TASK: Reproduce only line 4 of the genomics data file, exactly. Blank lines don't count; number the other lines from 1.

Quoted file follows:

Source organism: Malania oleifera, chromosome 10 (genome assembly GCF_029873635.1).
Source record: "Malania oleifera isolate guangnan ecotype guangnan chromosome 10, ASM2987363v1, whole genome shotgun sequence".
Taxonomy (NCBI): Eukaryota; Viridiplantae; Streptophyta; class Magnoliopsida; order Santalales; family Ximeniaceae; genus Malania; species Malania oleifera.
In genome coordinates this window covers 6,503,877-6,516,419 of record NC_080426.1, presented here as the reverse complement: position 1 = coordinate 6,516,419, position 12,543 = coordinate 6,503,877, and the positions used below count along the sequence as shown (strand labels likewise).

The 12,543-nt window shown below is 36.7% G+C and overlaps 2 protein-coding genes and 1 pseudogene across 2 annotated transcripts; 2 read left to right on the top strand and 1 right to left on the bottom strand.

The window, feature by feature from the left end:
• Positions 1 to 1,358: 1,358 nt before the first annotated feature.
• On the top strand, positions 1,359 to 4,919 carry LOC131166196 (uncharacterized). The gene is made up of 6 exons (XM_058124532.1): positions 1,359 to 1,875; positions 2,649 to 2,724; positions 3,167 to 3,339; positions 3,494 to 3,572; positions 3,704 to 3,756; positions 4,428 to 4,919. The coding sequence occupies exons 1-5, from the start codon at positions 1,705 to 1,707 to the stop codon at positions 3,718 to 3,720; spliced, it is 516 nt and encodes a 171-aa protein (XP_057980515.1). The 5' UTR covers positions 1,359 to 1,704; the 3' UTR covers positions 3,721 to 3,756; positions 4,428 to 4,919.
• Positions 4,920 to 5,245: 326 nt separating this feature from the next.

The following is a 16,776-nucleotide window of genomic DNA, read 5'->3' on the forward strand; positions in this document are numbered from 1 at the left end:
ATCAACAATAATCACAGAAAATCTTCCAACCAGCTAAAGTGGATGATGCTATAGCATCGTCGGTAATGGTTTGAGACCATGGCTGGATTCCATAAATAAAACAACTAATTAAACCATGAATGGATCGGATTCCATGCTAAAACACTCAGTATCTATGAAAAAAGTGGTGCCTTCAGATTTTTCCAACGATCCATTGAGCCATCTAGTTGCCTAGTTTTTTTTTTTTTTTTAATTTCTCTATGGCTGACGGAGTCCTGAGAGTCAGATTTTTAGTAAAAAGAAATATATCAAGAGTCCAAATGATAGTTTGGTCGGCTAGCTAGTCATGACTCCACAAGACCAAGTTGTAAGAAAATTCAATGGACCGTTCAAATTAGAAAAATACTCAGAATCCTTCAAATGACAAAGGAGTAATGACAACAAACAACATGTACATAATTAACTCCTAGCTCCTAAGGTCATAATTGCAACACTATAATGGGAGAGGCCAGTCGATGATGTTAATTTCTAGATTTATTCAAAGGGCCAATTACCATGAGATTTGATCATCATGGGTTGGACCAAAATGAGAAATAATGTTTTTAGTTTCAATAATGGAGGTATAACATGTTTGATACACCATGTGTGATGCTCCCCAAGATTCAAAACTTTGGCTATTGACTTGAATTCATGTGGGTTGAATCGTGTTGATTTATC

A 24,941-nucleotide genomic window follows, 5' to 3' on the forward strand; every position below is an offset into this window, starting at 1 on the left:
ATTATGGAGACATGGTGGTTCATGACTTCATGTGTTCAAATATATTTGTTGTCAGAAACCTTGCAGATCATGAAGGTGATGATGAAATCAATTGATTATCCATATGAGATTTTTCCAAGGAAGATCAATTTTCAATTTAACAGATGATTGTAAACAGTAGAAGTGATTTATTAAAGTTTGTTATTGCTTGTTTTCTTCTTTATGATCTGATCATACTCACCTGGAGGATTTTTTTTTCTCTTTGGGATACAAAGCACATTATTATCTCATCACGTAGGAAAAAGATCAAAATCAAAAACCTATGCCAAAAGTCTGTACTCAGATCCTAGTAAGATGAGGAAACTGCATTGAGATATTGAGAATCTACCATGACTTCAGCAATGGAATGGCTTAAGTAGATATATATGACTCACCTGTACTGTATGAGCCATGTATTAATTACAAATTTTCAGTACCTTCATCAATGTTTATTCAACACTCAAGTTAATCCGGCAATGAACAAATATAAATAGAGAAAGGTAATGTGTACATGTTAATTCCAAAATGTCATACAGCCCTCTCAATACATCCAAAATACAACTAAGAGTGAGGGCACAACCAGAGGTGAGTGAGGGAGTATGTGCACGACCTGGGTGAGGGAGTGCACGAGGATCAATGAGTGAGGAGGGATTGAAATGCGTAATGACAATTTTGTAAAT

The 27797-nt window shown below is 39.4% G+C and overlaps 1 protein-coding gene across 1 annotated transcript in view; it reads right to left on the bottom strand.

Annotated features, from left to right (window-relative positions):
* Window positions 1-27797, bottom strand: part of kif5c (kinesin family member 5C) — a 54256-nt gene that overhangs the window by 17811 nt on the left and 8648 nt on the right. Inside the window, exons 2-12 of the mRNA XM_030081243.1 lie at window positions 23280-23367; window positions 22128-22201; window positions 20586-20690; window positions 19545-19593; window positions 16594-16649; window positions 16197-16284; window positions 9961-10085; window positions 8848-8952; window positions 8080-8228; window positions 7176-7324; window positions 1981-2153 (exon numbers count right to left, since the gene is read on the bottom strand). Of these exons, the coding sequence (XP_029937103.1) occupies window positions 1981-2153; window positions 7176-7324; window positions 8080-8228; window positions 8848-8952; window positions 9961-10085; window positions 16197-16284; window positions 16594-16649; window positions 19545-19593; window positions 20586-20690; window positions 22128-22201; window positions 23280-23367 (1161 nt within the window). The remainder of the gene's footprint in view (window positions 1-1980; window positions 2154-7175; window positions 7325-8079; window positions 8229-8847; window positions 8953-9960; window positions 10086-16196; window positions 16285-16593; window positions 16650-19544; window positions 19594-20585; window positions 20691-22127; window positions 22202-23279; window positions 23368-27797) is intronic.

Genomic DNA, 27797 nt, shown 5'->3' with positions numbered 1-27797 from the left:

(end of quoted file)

In genome coordinates this window covers 6,503,877-6,516,419 of record NC_080426.1, presented here as the reverse complement: position 1 = coordinate 6,516,419, position 12,543 = coordinate 6,503,877, and the positions used below count along the sequence as shown (strand labels likewise).